Having a big bookshelf of ham radio books and magazines used to be a point of bragging right for hams. These days, you are more likely to just browse the internet for information. But you can still have, virtually, that big shelf of old ham books, thanks to the DLARC — the digital library of Amateur Radio and Communications.
A grant from a private foundation has enable the Internet Archive to scan and index a trove of ham radio publications, including the old Callbooks, 73 Magazine, several ham radio group’s newsletters from around the globe, Radio Craft, and manuals from Icom, Kenwood, Yaesu, and others.
There are some old QST magazines and the index to newer ones. You can find catalogs and military documents. We miss a lot of these old magazines and newsletters. For example, RCA’s “Ham Tips” is something you won’t find anything like anymore. Most of the material is in English, but there are some other languages represented. For example, the Dutch version of Popular Electronics is available. There’s also material in Afrikaans, Japanese, German, and Spanish. [Continue reading at Hackaday…]
Ham Radio operators, we’re calling you! Members of the Ham Radio Science Citizen Investigation (HamSCI) will be making radio contacts during the 2023 and 2024 North American eclipses, probing the Earth’s ionosphere. It will be a fun, friendly event with a competitive element—and you’re invited to participate.
Both amateur and professional broadcasters have been sending and receiving radio signals around the Earth for over a century. Such communication is possible due to interactions between our Sun and the ionosphere, the ionized region of the Earth’s atmosphere located roughly 80 to 1000 km overhead. The upcoming eclipses (October 14, 2023, and April 8, 2024) provide unique opportunities to study these interactions. As you and other HamSCI members transmit, receive, and record signals across the radio spectrum during the eclipse, you will create valuable data to test computer models of the ionosphere.
The Canadian pop music station PopShopRadio in British Columbia has just announced that they will use the DRM standard to broadcast their best pop music towards Europe on the 5th March 2023 at 2000-2100 CET (GMT+1) on 5875 kHz (85kW) from Wooferton in the UK.
This radio station is specialised in transmissions of well-known pop music from the 60s and 70s or even before that. They are collecting the best tunes from various countries and offer them to the world using shortwave. This time round they wish to also use the DRM standard in SW to be able to reach distant parts of the globe in much better sound quality.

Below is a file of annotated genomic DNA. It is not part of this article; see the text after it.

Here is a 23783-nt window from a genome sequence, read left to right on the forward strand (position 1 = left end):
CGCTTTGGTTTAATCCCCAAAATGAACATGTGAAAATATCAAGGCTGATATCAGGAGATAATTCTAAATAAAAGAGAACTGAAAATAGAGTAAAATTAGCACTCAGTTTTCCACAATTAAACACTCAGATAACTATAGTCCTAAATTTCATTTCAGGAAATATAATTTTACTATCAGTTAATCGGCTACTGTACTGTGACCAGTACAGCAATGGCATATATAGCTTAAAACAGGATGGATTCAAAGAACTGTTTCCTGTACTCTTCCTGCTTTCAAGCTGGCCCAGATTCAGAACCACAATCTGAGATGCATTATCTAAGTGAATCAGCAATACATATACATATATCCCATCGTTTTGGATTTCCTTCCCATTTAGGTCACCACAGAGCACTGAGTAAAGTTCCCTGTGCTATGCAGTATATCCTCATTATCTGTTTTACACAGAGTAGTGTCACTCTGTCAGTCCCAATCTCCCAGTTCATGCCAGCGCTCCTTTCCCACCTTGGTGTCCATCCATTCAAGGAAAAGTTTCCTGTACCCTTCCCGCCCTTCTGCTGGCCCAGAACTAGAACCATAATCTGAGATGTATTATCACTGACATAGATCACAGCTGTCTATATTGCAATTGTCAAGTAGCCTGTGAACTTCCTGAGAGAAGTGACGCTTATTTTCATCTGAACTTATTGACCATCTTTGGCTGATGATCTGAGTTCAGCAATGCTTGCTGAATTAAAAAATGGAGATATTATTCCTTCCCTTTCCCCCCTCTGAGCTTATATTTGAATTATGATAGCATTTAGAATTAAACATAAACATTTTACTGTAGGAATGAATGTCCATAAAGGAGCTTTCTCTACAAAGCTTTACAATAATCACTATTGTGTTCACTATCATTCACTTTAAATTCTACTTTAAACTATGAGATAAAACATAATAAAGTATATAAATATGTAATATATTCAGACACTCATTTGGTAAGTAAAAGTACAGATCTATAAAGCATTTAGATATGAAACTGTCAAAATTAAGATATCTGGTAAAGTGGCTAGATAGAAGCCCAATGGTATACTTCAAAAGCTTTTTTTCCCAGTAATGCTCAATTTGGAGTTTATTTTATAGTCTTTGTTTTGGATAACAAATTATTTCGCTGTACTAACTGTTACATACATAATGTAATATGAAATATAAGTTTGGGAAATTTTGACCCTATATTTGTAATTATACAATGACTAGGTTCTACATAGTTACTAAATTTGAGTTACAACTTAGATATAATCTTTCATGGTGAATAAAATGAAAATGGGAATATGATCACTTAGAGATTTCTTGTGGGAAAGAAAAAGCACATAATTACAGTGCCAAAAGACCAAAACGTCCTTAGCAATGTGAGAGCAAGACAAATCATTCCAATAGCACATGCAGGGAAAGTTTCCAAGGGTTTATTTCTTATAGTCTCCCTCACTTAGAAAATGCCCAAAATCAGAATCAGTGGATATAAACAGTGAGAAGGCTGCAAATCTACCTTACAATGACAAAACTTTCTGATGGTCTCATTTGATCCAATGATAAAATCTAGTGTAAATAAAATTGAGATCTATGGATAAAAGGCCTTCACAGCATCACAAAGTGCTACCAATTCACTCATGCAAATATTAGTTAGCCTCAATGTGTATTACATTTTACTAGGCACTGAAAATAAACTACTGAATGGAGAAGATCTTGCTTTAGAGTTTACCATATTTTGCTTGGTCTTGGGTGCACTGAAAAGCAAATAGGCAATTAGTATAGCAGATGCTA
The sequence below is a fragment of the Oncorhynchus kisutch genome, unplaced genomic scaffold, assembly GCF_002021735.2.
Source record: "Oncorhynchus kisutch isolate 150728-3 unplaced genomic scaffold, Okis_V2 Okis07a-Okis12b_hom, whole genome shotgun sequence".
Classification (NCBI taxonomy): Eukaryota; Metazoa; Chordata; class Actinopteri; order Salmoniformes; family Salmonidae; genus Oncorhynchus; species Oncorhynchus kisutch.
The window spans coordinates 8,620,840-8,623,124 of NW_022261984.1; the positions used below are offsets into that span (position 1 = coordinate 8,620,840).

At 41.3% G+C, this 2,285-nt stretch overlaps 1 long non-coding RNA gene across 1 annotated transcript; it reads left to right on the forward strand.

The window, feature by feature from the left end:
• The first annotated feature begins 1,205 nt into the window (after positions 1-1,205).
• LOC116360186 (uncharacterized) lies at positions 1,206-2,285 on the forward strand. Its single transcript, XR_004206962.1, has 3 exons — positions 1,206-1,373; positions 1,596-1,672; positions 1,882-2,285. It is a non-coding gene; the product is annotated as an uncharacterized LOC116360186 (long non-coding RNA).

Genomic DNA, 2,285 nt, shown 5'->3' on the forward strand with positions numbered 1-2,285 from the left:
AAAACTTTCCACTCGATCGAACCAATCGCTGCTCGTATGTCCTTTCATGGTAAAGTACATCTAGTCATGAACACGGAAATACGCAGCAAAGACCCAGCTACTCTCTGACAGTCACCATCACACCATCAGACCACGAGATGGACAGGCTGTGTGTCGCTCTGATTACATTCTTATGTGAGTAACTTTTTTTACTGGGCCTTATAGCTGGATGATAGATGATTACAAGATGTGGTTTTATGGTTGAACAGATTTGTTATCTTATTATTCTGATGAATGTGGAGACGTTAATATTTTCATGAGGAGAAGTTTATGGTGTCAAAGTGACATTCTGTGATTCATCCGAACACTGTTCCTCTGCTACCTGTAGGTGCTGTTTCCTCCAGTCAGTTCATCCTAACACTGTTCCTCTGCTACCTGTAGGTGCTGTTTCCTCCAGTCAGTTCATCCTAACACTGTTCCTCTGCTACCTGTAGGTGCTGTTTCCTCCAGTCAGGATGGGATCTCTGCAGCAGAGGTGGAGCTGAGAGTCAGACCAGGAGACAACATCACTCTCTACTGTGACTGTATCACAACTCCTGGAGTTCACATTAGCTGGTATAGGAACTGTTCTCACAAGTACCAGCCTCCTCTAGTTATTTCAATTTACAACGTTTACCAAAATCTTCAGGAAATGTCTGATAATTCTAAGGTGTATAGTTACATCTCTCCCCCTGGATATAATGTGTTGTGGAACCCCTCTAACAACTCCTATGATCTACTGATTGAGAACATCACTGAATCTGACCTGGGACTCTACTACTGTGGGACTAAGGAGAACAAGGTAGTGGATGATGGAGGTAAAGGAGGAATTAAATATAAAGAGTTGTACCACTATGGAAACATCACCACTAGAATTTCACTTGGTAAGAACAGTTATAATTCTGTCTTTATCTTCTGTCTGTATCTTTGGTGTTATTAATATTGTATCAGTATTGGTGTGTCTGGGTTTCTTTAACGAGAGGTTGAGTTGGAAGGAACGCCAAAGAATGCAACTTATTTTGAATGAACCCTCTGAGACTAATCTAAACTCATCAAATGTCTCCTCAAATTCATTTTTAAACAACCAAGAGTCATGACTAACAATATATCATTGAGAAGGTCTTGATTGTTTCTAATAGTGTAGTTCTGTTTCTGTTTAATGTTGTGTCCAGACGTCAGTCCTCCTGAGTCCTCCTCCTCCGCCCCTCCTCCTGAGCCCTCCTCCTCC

Radio stations in several Russian cities were disrupted on Feb. 22 by the sound of air raid sirens and a warning of imminent missile strikes.
The broadcasts were reportedly heard in Belgorod, Chelyabinsk, Kazan, Magnitogorsk, Nizhny Novgorod, Novouralsk, Pyatigorsk, Stary Oskol, Syktyvkar, Tyumen, Ufa, and Voronezh, among other cities. Recordings of the broadcast were shared on the social media network Telegram and reported on by Meduza.
Meduza, an independent news agency now based in Latvia, was forced to move its operations out of Russia during the media crackdown that followed Russia’s February 2022 invasion of Ukraine. [Continue reading at Radio World…]
Only 223 stations remain on air 18 months after Taliban regained control of the country
In the 18 months since the Taliban retook full control of Afghanistan, 177 radio stations have gone off the air in the country, displacing about 1,900 journalists and other employees.
In a statement released on World Radio Day 2023, the Afghan Independent Journalists Association noted that during the Islamic Republic period from 2004–2021, there were as many as 401 radio stations operating in Afghanistan. As the Taliban Insurgency increased its control of the country, about 56 stations went off the air before the Taliban took control and reinstated the Islamic Emirate of Afghanistan in August 2021.
Since then, around 120 stations have ceased broadcasting due to economic pressures. The AIJA stated that only 223 stations currently operate in the country.
With these stations going dark, more than 1,900 journalists and media workers are now unemployed in the country, include 1,075 women. [Continue reading at Radio World…]